• And last but certainly not least, we’re all probably praying a lot more. Nothing brings people closer to God than a crisis.

There’s a lot of good going on in the world right now. Maybe you’d like to “tell me something good”? Share something you’re doing to keep yourself and/or your family entertained. Or tell me something positive that’s happened in your life this week.

 

 

I Lied.

I lied.

I said we wouldn’t cancel our spring break trip to Miami, but I canceled today.

We ended up canceling, even though I really didn’t want to. I’m stubborn. I hate to give in. I didn’t want the stupid coronavirus to beat us. I wanted to win this battle and enjoy a week in the sun. It simply wasn’t meant to be.

I was still planning to go. In fact, I finally canceled this afternoon. I hated to do it, but some of the people we were traveling with were coming from Ohio, which has been hit hard, and some of the kids were getting anxious. Ugh. I was actually in a store buying a few things for the trip when my daughter texted me that she was a little scared to go.

When I first got her text, I responded, “Let me think.” And then, I remembered something that happened 17 years ago. In 2003, I was pregnant. I’ve always loved to travel, and pregnancy didn’t slow me down. So in the summer of 2003, I met a friend in Florida for a weekend of fun. We had a great time, and I boarded the plane for my flight home. Everything was normal till just after takeoff, we took a bird in the right engine of the plane. I was a flight attendant for a little while after college, so as soon as it happened, I knew what was going on. I also noticed we stopped climbing. I turned to the lady sitting next to me and said, “We just took a bird in the right engine. This could be interesting.” Sometimes, taking a bird in the engine isn’t a big deal, and sometimes it is. Since I could hear that one engine was still operational, I wasn’t too concerned, but since we had stopped climbing, I was a little concerned. Finally, the captain came on and said we were going to land at a nearby airport, so I knew everything was OK, but the incident did make me think. No, it didn’t make me afraid to fly, but at the time, I thought, “Wow, if we had taken birds in both engines, my baby might have died before she was born…for a stupid vacation.”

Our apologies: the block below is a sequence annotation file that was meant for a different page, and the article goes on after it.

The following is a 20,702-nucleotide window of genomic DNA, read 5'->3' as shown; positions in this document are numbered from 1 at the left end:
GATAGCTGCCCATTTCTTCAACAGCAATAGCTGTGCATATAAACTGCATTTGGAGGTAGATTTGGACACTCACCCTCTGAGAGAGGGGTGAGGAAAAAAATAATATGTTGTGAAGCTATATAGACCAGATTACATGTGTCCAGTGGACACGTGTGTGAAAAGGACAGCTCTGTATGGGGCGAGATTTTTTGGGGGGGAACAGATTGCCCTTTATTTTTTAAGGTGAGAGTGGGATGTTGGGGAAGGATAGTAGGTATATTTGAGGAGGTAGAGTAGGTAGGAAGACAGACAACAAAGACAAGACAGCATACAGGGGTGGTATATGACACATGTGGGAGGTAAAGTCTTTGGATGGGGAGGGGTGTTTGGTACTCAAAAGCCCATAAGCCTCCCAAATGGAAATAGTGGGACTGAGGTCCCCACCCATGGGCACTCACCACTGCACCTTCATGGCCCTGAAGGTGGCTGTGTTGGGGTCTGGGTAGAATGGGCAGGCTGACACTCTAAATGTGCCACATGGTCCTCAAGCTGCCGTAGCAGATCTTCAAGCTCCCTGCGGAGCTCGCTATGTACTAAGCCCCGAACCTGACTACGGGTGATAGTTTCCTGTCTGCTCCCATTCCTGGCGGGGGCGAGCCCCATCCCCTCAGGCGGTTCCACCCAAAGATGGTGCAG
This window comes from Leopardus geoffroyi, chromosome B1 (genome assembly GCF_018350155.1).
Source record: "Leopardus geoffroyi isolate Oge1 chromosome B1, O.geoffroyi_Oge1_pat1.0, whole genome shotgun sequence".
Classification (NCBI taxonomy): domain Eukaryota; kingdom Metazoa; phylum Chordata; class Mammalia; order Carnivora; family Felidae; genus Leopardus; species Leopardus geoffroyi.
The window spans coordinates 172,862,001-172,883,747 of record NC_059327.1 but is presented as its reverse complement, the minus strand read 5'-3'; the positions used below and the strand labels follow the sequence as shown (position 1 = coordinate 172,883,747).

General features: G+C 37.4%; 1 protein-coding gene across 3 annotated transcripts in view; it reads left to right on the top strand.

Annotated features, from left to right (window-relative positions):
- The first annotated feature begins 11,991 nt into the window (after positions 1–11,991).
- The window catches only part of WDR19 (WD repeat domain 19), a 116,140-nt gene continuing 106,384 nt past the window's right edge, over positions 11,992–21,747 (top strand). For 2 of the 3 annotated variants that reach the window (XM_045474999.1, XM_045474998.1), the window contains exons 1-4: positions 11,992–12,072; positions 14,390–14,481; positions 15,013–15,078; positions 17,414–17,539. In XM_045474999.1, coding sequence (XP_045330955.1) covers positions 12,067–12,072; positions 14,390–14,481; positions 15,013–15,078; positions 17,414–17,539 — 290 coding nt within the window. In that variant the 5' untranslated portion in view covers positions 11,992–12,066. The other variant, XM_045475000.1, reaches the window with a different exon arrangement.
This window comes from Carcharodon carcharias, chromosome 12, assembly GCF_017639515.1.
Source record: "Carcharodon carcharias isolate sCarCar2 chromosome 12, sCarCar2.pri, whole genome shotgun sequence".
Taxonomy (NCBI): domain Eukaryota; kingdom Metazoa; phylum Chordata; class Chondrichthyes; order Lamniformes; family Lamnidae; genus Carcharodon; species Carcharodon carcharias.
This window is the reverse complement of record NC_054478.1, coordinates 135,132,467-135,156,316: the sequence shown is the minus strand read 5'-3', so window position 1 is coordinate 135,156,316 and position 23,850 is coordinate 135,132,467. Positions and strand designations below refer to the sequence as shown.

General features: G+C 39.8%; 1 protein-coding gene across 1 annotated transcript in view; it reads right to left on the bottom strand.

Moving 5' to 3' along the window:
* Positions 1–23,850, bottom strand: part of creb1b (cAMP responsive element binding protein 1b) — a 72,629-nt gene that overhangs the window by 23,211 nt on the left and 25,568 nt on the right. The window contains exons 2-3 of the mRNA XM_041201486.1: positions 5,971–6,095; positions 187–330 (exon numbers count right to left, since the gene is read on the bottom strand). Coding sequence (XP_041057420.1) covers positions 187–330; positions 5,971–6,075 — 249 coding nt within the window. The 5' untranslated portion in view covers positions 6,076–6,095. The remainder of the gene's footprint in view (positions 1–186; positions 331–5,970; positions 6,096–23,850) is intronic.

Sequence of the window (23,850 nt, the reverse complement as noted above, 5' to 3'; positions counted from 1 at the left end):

And today, when that same baby…now 16 years old…expressed a little fear about traveling during this stupid coronavirus outbreak, I thought about that trip, and I knew what I needed to do.  I knew I needed to cancel. It’s just not worth the risk of coronavirus. We can go to Miami later.

Now we’re home in Charlotte for spring break, and while I’m not thrilled about it, I intend to make the most of the situation. I’ve decided we will contribute to our local economy and encourage others to do the same…in a safe manner. Here are some ways I plan to do that: